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Offset Tracking procedure applied to the Viedma Glacier, Patagonian Andes, Argentina
Conferencia; Alexander von Humboldt International Conference. Natural Disasters, Global Change, and the Preservation of World Heritage Sites.; 2012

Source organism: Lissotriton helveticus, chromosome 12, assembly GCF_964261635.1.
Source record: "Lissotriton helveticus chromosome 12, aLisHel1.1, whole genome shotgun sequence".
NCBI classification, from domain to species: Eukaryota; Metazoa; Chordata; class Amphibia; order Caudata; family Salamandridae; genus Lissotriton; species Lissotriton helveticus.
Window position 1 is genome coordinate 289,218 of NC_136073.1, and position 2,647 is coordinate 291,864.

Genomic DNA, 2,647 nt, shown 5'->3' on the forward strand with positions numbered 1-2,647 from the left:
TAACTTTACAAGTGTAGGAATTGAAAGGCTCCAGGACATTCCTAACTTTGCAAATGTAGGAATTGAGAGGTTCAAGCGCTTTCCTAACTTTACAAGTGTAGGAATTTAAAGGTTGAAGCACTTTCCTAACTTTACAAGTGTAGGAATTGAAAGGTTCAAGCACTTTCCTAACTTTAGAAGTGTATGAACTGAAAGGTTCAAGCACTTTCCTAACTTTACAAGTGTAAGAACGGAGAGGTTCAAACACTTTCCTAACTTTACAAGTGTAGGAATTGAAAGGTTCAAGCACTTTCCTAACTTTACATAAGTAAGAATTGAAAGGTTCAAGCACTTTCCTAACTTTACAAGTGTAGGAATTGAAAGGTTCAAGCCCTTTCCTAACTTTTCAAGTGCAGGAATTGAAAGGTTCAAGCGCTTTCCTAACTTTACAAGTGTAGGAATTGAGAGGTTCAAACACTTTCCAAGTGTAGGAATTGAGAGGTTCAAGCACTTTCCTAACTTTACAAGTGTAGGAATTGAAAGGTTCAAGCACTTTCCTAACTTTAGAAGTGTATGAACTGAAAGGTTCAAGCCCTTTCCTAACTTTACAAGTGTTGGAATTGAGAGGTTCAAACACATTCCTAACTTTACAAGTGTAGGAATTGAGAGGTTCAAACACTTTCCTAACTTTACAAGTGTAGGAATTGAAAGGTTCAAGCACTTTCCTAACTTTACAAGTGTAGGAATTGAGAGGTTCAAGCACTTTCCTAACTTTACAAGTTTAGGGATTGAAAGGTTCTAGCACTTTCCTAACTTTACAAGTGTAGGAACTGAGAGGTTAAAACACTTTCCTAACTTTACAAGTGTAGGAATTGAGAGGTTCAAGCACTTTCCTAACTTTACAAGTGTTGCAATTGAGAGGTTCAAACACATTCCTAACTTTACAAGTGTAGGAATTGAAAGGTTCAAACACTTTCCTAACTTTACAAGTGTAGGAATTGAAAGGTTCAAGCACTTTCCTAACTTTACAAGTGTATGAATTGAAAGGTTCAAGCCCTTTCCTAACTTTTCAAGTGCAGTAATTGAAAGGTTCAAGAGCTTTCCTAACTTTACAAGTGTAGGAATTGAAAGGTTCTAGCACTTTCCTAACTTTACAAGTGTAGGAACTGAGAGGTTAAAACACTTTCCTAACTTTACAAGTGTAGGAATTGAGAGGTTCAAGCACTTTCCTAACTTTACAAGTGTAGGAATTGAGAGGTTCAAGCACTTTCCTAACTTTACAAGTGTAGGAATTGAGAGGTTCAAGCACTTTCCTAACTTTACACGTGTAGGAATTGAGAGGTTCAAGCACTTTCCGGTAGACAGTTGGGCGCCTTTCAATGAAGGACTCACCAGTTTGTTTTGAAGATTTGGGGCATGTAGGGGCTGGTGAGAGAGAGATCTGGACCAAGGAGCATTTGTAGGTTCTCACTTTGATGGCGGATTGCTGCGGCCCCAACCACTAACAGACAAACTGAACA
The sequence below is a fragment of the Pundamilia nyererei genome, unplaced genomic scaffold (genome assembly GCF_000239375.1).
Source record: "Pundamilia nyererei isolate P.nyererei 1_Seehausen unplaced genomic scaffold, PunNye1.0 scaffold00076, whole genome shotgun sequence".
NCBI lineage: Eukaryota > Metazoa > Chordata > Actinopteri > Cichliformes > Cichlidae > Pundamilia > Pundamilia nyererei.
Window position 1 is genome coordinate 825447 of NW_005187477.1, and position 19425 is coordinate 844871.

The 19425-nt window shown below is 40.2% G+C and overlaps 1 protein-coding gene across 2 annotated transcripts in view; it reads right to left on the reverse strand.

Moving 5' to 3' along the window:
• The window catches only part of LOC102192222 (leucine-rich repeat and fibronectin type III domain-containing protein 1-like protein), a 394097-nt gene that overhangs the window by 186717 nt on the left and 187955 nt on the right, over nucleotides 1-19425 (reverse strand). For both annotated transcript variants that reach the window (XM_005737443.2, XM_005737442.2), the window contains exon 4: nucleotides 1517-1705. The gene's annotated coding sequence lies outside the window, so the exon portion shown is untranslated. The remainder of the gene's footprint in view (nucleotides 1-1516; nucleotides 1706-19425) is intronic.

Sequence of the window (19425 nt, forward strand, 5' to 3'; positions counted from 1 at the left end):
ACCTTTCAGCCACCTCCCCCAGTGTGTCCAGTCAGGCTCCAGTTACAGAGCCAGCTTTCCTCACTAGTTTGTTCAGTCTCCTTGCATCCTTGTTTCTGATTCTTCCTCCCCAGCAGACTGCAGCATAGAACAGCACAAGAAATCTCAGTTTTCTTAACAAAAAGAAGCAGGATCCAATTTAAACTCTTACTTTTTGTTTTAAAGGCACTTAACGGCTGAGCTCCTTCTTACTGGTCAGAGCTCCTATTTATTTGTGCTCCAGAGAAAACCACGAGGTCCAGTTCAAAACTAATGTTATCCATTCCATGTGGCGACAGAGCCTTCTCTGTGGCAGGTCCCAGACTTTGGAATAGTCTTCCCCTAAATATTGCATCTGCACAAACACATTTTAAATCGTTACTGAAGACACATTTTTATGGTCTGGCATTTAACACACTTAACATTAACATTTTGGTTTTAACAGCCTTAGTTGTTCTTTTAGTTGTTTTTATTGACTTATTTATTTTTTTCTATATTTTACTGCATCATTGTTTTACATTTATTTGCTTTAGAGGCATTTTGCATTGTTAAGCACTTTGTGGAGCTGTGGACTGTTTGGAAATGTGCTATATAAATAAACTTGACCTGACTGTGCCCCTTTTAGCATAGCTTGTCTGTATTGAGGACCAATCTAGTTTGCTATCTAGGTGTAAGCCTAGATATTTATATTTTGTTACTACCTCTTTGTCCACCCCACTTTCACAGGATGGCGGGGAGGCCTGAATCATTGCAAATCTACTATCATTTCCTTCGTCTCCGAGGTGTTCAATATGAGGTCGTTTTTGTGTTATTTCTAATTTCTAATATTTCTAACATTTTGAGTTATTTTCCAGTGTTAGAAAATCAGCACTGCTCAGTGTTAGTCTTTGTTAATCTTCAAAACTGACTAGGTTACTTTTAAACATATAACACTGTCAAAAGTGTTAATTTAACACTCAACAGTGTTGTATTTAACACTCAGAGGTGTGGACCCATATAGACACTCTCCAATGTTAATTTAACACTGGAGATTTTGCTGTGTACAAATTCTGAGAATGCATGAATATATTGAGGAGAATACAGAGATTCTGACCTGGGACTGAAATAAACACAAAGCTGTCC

Offset Tracking is used to estimate the movement of glacier surface from two SAR acquisitions in slant-range and azimuth directions. This alternative for estimating glacier motion is useful when the Differential SAR Interferometry (DInSAR) is limited by coherence loss, e.g. the case of rapid flow and/or large time intervals of acquisition between the two SAR images. Application of this indirect technique is relatively faster and more economical comparing to other traditional methods for glacier monitoring. This fact is relevant for climate studies in the Patagonian Andes where main glaciers are remote with a very difficult access. Even this technique is well known worldwide, it has not been widely applied in Argentinean glaciers. Herein Offset tracking technique was applied to the Viedma Glacier (Santa Cruz, Argentina), one of the largest uncovered ice body in the South Patagonian Ice (SPI) which ice area reaches 945km2 ending its glacier tongue in the Viedma Lake. In this study, the Offset Tracking was conducted by pairs of COSMO-SKYMED data to estimate offset fields in the glacier. These satellite images were acquired from April-2012 to July-2012 in ascending and descending mode, while data time intervals between the pairs resulted 1, 16, and 32 days, respectively. The high spatial resolution dataset of these images (1.25 x 2.40 m) allows to determinate further details on the surface of this uncovered ice glacier. Besides obtained map of glacier displacement defines clearly areas or units with different flowing velocities. Faster displacements are determined in the glacier tongue, while minor displacements seem to be related to irregularities of topography constraining basal displacement coinciding with changes in glacier direction (curves). Still previous research on behavior of the Viedma glacier front has been conducted by other authors (Svkarca et al., 1995; Aniya et al., 1999), our findings could not be contrasted as they lack on measurement of ice glacier mass velocity. Error estimation on glacier surface displacement could result from co-registration of images and the time lag between each pairs of images. To obtaining more precision, the spurious component of motion has to be measured on fixed target outside of the glacier and subtracted.